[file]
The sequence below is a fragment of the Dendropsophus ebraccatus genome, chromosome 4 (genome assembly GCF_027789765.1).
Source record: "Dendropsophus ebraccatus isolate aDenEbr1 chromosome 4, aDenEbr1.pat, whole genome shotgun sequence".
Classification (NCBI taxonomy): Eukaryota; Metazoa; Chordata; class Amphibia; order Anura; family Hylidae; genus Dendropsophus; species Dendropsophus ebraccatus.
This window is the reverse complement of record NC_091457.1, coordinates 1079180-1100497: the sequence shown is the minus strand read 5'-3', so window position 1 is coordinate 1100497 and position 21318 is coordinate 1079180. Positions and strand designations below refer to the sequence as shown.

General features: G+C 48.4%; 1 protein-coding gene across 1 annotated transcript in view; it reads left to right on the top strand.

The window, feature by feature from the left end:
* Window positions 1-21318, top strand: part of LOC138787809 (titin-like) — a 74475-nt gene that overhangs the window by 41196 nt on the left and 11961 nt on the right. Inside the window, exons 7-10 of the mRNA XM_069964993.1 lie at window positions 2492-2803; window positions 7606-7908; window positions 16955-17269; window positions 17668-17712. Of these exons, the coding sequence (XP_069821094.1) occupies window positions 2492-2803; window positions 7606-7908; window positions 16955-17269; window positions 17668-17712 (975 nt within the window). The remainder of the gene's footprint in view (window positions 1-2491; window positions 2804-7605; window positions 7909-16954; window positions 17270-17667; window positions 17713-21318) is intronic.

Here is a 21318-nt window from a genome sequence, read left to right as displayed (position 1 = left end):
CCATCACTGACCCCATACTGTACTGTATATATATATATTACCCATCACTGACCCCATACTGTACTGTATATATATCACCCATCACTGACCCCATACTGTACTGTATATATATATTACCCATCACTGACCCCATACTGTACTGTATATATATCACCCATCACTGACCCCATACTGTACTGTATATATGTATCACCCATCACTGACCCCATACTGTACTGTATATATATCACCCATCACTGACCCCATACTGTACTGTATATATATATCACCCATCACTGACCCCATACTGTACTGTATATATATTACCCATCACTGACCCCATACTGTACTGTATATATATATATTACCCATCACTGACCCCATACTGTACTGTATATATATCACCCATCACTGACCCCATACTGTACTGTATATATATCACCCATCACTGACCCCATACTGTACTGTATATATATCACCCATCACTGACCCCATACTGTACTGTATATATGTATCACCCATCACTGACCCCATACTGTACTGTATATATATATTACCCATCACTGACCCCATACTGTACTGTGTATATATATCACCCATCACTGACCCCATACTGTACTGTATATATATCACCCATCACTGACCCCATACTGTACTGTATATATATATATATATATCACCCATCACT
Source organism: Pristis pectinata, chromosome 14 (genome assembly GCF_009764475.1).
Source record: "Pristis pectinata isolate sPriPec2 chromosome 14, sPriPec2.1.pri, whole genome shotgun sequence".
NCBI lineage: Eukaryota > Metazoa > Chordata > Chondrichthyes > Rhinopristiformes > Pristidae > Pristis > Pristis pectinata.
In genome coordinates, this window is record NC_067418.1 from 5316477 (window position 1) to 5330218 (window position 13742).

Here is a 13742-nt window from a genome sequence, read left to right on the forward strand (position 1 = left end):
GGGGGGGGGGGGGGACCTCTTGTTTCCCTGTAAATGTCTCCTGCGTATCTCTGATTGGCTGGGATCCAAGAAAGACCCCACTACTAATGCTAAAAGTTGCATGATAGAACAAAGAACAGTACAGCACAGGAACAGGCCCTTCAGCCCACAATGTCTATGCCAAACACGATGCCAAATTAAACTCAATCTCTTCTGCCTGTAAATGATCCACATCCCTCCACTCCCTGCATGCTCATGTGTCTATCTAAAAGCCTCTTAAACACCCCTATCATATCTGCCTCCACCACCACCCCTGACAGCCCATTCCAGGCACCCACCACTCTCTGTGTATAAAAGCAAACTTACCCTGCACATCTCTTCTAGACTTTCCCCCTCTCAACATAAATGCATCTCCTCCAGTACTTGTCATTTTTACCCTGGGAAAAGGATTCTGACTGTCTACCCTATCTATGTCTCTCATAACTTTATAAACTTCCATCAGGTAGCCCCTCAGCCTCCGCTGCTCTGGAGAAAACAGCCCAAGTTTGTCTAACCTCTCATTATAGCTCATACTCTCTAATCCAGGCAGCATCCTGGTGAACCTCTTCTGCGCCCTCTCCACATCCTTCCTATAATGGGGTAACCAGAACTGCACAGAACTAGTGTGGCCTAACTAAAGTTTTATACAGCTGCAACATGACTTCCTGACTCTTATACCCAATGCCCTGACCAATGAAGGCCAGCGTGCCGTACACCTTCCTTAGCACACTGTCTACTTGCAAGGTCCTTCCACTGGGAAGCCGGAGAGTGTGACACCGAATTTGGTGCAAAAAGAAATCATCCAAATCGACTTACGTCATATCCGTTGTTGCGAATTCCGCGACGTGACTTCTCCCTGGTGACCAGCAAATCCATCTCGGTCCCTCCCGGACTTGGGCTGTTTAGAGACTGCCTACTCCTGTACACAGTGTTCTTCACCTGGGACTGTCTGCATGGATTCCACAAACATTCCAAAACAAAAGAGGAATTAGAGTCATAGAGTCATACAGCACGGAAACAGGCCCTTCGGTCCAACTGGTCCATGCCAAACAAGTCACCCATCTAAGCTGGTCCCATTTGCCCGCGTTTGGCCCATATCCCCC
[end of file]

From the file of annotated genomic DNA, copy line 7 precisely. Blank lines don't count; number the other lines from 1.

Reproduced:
* Window positions 1-21318, top strand: part of LOC138787809 (titin-like) — a 74475-nt gene that overhangs the window by 41196 nt on the left and 11961 nt on the right. Inside the window, exons 7-10 of the mRNA XM_069964993.1 lie at window positions 2492-2803; window positions 7606-7908; window positions 16955-17269; window positions 17668-17712. Of these exons, the coding sequence (XP_069821094.1) occupies window positions 2492-2803; window positions 7606-7908; window positions 16955-17269; window positions 17668-17712 (975 nt within the window). The remainder of the gene's footprint in view (window positions 1-2491; window positions 2804-7605; window positions 7909-16954; window positions 17270-17667; window positions 17713-21318) is intronic.